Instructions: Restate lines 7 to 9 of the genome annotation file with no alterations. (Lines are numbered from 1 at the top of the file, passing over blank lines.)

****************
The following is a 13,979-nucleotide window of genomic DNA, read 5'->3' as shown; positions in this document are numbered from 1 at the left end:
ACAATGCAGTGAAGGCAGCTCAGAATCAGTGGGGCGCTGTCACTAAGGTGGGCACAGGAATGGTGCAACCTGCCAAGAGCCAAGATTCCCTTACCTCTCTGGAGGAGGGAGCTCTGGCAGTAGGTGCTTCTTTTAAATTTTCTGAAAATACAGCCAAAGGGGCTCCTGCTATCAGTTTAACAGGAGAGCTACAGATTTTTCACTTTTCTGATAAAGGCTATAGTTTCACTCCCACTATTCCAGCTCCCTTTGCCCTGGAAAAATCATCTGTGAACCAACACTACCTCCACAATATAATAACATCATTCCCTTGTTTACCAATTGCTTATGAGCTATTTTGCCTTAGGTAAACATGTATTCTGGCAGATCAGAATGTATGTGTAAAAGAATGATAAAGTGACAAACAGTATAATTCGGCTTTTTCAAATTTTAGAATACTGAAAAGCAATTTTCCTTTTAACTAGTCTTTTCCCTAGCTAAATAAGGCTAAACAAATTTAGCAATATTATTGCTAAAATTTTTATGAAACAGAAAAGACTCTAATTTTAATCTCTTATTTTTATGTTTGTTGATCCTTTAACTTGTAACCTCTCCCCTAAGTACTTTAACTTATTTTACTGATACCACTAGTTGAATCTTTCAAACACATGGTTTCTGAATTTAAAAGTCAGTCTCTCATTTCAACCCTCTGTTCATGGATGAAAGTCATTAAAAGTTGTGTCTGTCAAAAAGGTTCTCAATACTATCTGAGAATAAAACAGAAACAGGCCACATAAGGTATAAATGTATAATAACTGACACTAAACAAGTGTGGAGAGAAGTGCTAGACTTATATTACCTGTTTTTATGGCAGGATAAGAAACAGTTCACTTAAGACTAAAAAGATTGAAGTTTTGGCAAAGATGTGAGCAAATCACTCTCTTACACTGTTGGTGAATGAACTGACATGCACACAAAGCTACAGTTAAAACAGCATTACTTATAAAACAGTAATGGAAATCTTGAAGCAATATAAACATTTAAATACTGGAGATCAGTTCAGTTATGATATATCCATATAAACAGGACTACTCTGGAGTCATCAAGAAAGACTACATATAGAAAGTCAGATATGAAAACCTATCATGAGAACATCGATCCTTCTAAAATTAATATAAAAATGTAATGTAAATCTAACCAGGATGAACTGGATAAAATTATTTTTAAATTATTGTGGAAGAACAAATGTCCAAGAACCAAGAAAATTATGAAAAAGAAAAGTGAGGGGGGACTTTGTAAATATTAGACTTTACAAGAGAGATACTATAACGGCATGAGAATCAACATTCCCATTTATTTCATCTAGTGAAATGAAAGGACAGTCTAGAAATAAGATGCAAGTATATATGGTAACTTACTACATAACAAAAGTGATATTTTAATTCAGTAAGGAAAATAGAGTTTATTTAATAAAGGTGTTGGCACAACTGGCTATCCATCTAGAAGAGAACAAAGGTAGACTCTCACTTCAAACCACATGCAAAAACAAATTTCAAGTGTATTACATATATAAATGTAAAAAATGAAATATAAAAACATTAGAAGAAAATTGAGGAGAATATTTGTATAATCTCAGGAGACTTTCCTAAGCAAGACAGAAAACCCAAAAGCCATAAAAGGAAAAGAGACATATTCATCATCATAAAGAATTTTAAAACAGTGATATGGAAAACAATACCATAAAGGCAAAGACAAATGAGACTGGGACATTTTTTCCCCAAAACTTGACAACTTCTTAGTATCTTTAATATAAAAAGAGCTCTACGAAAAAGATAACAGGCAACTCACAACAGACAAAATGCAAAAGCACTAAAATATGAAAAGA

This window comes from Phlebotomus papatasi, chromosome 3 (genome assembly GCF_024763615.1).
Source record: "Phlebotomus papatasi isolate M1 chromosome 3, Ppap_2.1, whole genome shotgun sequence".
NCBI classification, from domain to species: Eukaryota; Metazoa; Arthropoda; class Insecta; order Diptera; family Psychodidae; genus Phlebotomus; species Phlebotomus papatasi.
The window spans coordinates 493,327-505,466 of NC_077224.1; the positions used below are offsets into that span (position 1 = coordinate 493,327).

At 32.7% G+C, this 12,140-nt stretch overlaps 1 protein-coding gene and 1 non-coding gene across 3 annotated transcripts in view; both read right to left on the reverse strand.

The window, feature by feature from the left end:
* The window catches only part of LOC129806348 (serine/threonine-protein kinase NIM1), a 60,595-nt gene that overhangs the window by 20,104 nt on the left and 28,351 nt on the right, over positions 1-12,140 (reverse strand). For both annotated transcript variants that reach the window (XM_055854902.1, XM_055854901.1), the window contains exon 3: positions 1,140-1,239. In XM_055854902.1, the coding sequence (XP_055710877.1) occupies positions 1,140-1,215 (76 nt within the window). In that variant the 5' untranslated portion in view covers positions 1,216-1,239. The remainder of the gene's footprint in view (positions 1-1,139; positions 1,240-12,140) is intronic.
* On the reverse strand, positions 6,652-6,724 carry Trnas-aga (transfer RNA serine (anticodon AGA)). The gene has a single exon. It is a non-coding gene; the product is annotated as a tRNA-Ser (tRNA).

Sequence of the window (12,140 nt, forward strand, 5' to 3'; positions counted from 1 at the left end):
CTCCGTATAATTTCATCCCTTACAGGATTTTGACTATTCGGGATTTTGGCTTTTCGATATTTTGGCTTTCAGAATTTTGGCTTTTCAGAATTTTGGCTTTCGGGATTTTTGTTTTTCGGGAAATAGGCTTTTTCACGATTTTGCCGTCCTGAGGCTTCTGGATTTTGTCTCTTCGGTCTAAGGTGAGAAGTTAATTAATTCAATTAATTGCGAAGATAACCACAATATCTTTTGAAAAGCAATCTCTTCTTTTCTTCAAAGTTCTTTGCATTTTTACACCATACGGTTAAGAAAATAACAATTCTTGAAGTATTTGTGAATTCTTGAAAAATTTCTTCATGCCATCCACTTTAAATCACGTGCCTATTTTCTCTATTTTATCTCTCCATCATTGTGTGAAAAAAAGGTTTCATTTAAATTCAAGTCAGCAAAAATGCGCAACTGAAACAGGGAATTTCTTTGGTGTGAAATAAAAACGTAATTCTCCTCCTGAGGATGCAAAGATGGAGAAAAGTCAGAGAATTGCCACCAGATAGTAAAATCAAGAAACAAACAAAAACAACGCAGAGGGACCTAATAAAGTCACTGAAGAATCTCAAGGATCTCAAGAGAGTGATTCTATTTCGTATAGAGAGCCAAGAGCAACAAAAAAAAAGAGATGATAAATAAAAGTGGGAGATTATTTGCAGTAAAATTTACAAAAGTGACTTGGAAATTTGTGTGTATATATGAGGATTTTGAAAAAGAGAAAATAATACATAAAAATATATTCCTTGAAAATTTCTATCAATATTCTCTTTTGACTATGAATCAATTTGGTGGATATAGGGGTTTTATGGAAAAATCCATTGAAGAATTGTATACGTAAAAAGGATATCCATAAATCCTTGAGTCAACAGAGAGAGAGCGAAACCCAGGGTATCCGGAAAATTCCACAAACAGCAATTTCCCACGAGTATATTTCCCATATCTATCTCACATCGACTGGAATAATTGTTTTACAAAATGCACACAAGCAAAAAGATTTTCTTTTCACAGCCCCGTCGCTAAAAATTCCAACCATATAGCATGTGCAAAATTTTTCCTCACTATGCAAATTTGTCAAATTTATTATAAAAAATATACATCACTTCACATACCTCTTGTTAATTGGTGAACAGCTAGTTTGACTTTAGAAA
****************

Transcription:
At 32.7% G+C, this 12,140-nt stretch overlaps 1 protein-coding gene and 1 non-coding gene across 3 annotated transcripts in view; both read right to left on the reverse strand.

The window, feature by feature from the left end:
* The window catches only part of LOC129806348 (serine/threonine-protein kinase NIM1), a 60,595-nt gene that overhangs the window by 20,104 nt on the left and 28,351 nt on the right, over positions 1-12,140 (reverse strand). For both annotated transcript variants that reach the window (XM_055854902.1, XM_055854901.1), the window contains exon 3: positions 1,140-1,239. In XM_055854902.1, the coding sequence (XP_055710877.1) occupies positions 1,140-1,215 (76 nt within the window). In that variant the 5' untranslated portion in view covers positions 1,216-1,239. The remainder of the gene's footprint in view (positions 1-1,139; positions 1,240-12,140) is intronic.